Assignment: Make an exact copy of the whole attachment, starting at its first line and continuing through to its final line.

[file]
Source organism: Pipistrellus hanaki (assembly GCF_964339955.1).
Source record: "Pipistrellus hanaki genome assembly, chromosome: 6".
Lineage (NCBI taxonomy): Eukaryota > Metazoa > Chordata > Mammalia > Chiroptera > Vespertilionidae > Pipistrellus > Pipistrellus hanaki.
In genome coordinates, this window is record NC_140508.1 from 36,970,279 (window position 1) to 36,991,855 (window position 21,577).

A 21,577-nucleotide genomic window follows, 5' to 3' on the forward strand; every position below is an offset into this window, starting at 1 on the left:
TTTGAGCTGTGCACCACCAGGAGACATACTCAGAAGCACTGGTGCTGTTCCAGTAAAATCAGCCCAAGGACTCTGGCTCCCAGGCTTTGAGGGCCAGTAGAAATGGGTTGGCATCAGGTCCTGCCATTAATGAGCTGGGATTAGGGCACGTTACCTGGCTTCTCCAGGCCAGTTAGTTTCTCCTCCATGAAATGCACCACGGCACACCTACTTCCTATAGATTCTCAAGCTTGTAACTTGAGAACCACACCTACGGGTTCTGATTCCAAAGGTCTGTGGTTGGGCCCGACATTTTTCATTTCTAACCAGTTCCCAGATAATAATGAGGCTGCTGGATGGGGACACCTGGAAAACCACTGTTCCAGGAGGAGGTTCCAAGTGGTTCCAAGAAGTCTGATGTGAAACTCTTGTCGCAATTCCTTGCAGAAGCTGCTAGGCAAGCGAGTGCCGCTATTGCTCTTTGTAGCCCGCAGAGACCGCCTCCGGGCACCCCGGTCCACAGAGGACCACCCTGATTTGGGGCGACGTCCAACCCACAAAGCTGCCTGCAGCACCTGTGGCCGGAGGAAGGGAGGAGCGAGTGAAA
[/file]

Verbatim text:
Source organism: Pipistrellus hanaki (assembly GCF_964339955.1).
Source record: "Pipistrellus hanaki genome assembly, chromosome: 6".
Lineage (NCBI taxonomy): Eukaryota > Metazoa > Chordata > Mammalia > Chiroptera > Vespertilionidae > Pipistrellus > Pipistrellus hanaki.
In genome coordinates, this window is record NC_140508.1 from 36,970,279 (window position 1) to 36,991,855 (window position 21,577).

A 21,577-nucleotide genomic window follows, 5' to 3' on the forward strand; every position below is an offset into this window, starting at 1 on the left:
TTTGAGCTGTGCACCACCAGGAGACATACTCAGAAGCACTGGTGCTGTTCCAGTAAAATCAGCCCAAGGACTCTGGCTCCCAGGCTTTGAGGGCCAGTAGAAATGGGTTGGCATCAGGTCCTGCCATTAATGAGCTGGGATTAGGGCACGTTACCTGGCTTCTCCAGGCCAGTTAGTTTCTCCTCCATGAAATGCACCACGGCACACCTACTTCCTATAGATTCTCAAGCTTGTAACTTGAGAACCACACCTACGGGTTCTGATTCCAAAGGTCTGTGGTTGGGCCCGACATTTTTCATTTCTAACCAGTTCCCAGATAATAATGAGGCTGCTGGATGGGGACACCTGGAAAACCACTGTTCCAGGAGGAGGTTCCAAGTGGTTCCAAGAAGTCTGATGTGAAACTCTTGTCGCAATTCCTTGCAGAAGCTGCTAGGCAAGCGAGTGCCGCTATTGCTCTTTGTAGCCCGCAGAGACCGCCTCCGGGCACCCCGGTCCACAGAGGACCACCCTGATTTGGGGCGACGTCCAACCCACAAAGCTGCCTGCAGCACCTGTGGCCGGAGGAAGGGAGGAGCGAGTGAAA